Pleasure is a click away

IMAGINE sitting in your living room, your toes warm and toasty in your favourite slippers, as you sip coffee and browse the webpage of your preferred online bookshop. Even better, imagine instantly buying the book you are interested in with a click of the mouse, delivery just a day away. Sound good?

CLICKING, shoping and feeling very pleased.
photo: Zuzana Habšudová

IMAGINE sitting in your living room, your toes warm and toasty in your favourite slippers, as you sip coffee and browse the webpage of your preferred online bookshop. Even better, imagine instantly buying the book you are interested in with a click of the mouse, delivery just a day away. Sound good?

Many of us know the cosy feeling of instant gratification as far as Web shopping is concerned. We should count ourselves lucky. Ninety-five percent of Slovaks do not.

Based on a recent survey conducted by GfK Slovakia, only 5 percent of respondents have ever purchased goods via the Internet. Just a fraction of the surveyed population - a mere 3.1 percent - said they shopped online more than once. The statistics are quite different elsewhere.

The British Future Foundation, a consumer market think tank based in the UK, estimates that one in every four British residents shops online, purchasing goods and services over the Internet with a credit or debit card.

In Germany, approximately half the population (46 percent) buy goods and services online. Currently, more than 25 million Germans, aged 14 to 69, use the Internet to shop.

With other Europeans surfing the sales, why aren't Slovaks?

Vicious circle

It is a vicious circle, insiders say. Few Slovaks are comfortable shopping online, which is why Slovakia's share of online stores is so meagre. On the other hand, why should Slovaks visit Slovak-based online shops if the variety of products and services is so poor?

Ondrej Macko, editor-in-chief of PC Revue, Slovakia's IT magazine, summarized why he thinks Slovaks are not following in the footsteps of other European Internet buyers.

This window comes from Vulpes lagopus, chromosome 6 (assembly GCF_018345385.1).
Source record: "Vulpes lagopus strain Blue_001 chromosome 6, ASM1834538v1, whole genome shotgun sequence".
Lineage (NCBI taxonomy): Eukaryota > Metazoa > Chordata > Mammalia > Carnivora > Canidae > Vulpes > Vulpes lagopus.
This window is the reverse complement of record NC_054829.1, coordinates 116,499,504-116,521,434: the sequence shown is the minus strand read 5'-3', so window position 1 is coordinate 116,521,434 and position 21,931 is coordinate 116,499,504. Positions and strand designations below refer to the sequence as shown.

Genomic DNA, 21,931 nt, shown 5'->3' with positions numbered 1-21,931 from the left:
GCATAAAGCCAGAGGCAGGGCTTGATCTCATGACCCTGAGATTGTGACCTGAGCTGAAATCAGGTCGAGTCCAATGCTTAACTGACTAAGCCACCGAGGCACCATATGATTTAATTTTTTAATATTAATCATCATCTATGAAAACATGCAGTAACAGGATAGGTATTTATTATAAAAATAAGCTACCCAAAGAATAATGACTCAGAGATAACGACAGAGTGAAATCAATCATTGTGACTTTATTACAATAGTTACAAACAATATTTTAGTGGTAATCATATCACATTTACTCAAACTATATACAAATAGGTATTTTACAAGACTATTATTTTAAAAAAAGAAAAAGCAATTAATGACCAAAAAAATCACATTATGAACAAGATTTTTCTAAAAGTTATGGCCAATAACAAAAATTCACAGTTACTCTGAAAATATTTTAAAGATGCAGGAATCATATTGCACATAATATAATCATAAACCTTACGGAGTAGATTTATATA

"Various surveys show various rates of Internet penetration [in Slovakia], but on average it is only 10 to 15 percent. This is very little compared to neighbouring countries. And broadband Internet access costs between Sk500 to Sk1,000 (€13 to €26) per month, which is not affordable for most Slovak families.

"Further, Slovaks do not like paying for goods that are not yet in their hands. Third, Slovak online shops are not offering much. There are very few of them, the most successful being those selling books, CDs and DVDs. But the sale of traditional goods is missing."

Trust is crucial

Online retailers based in Slovakia have a hard road ahead of them. They must convince 95 percent of Slovaks that ordering and buying over the Internet is a better way to shop.

"We first have to show people that they do not have to be scared of the Internet. Later we can show them that they can order goods online as well as pay for services," Peter Ferianc told The Slovak Spectator. Ferianc is the owner of one of Slovakia's few homegrown online stores, kš [].

Online retailers, including financial services companies that offer Internet banking, agree that the main obstacle to getting Slovaks to participate in the growing global trend of online shopping is trust. In general, Slovaks do not believe that items they pay for in advance will arrive at a later date by post as promised.

"It's not that people don't trust the payment method itself. It's that they don't believe the goods will arrive after they've paid," said Ferianc.

Slávka Šikurová, marketing manager of Gratex International, which operates, said that Slovak customers still want to touch the goods before buying. Although customers abroad feel similarly, they usually inspect the goods in brick-and-mortar shops and then buy them at a discount online. Slovak customers generally buy the goods when they are in the traditional shop.

Apart from low Internet penetration, some blame Internet shops themselves for turning customers off.

Ferianc tells of one story that has been circulating for years: a customer orders goods over the Internet and instead of getting what they paid for, they receive a package filled with paper.

"The media is constantly feeding the public with stories saying 'Be careful when you buy something online'," he said.

According to Ferianc, his business attracts new clients almost exclusively through good references.

"It is all about having a good experience," Ferianc said.

Is there a future?

Tomáš Kovařík, marketing director of Internet Mall, the largest online shop in the Czech Republic, recently announced his country's entry into the Slovak market.

He said the Slovak market resembles the one in the Czech Republic about five years ago, and that the situation [reluctance to buy online] should change soon.

"There is a mistrust among Slovaks against buying online. This is understandable but it is nothing that can't be changed. We also see steps [taken by Slovak society] to encourage Internet penetration and generally increase Internet skills. We believe that buying online has such significant advantages that it is only a matter of time until Slovak customers will get to like it," Kovařík said.

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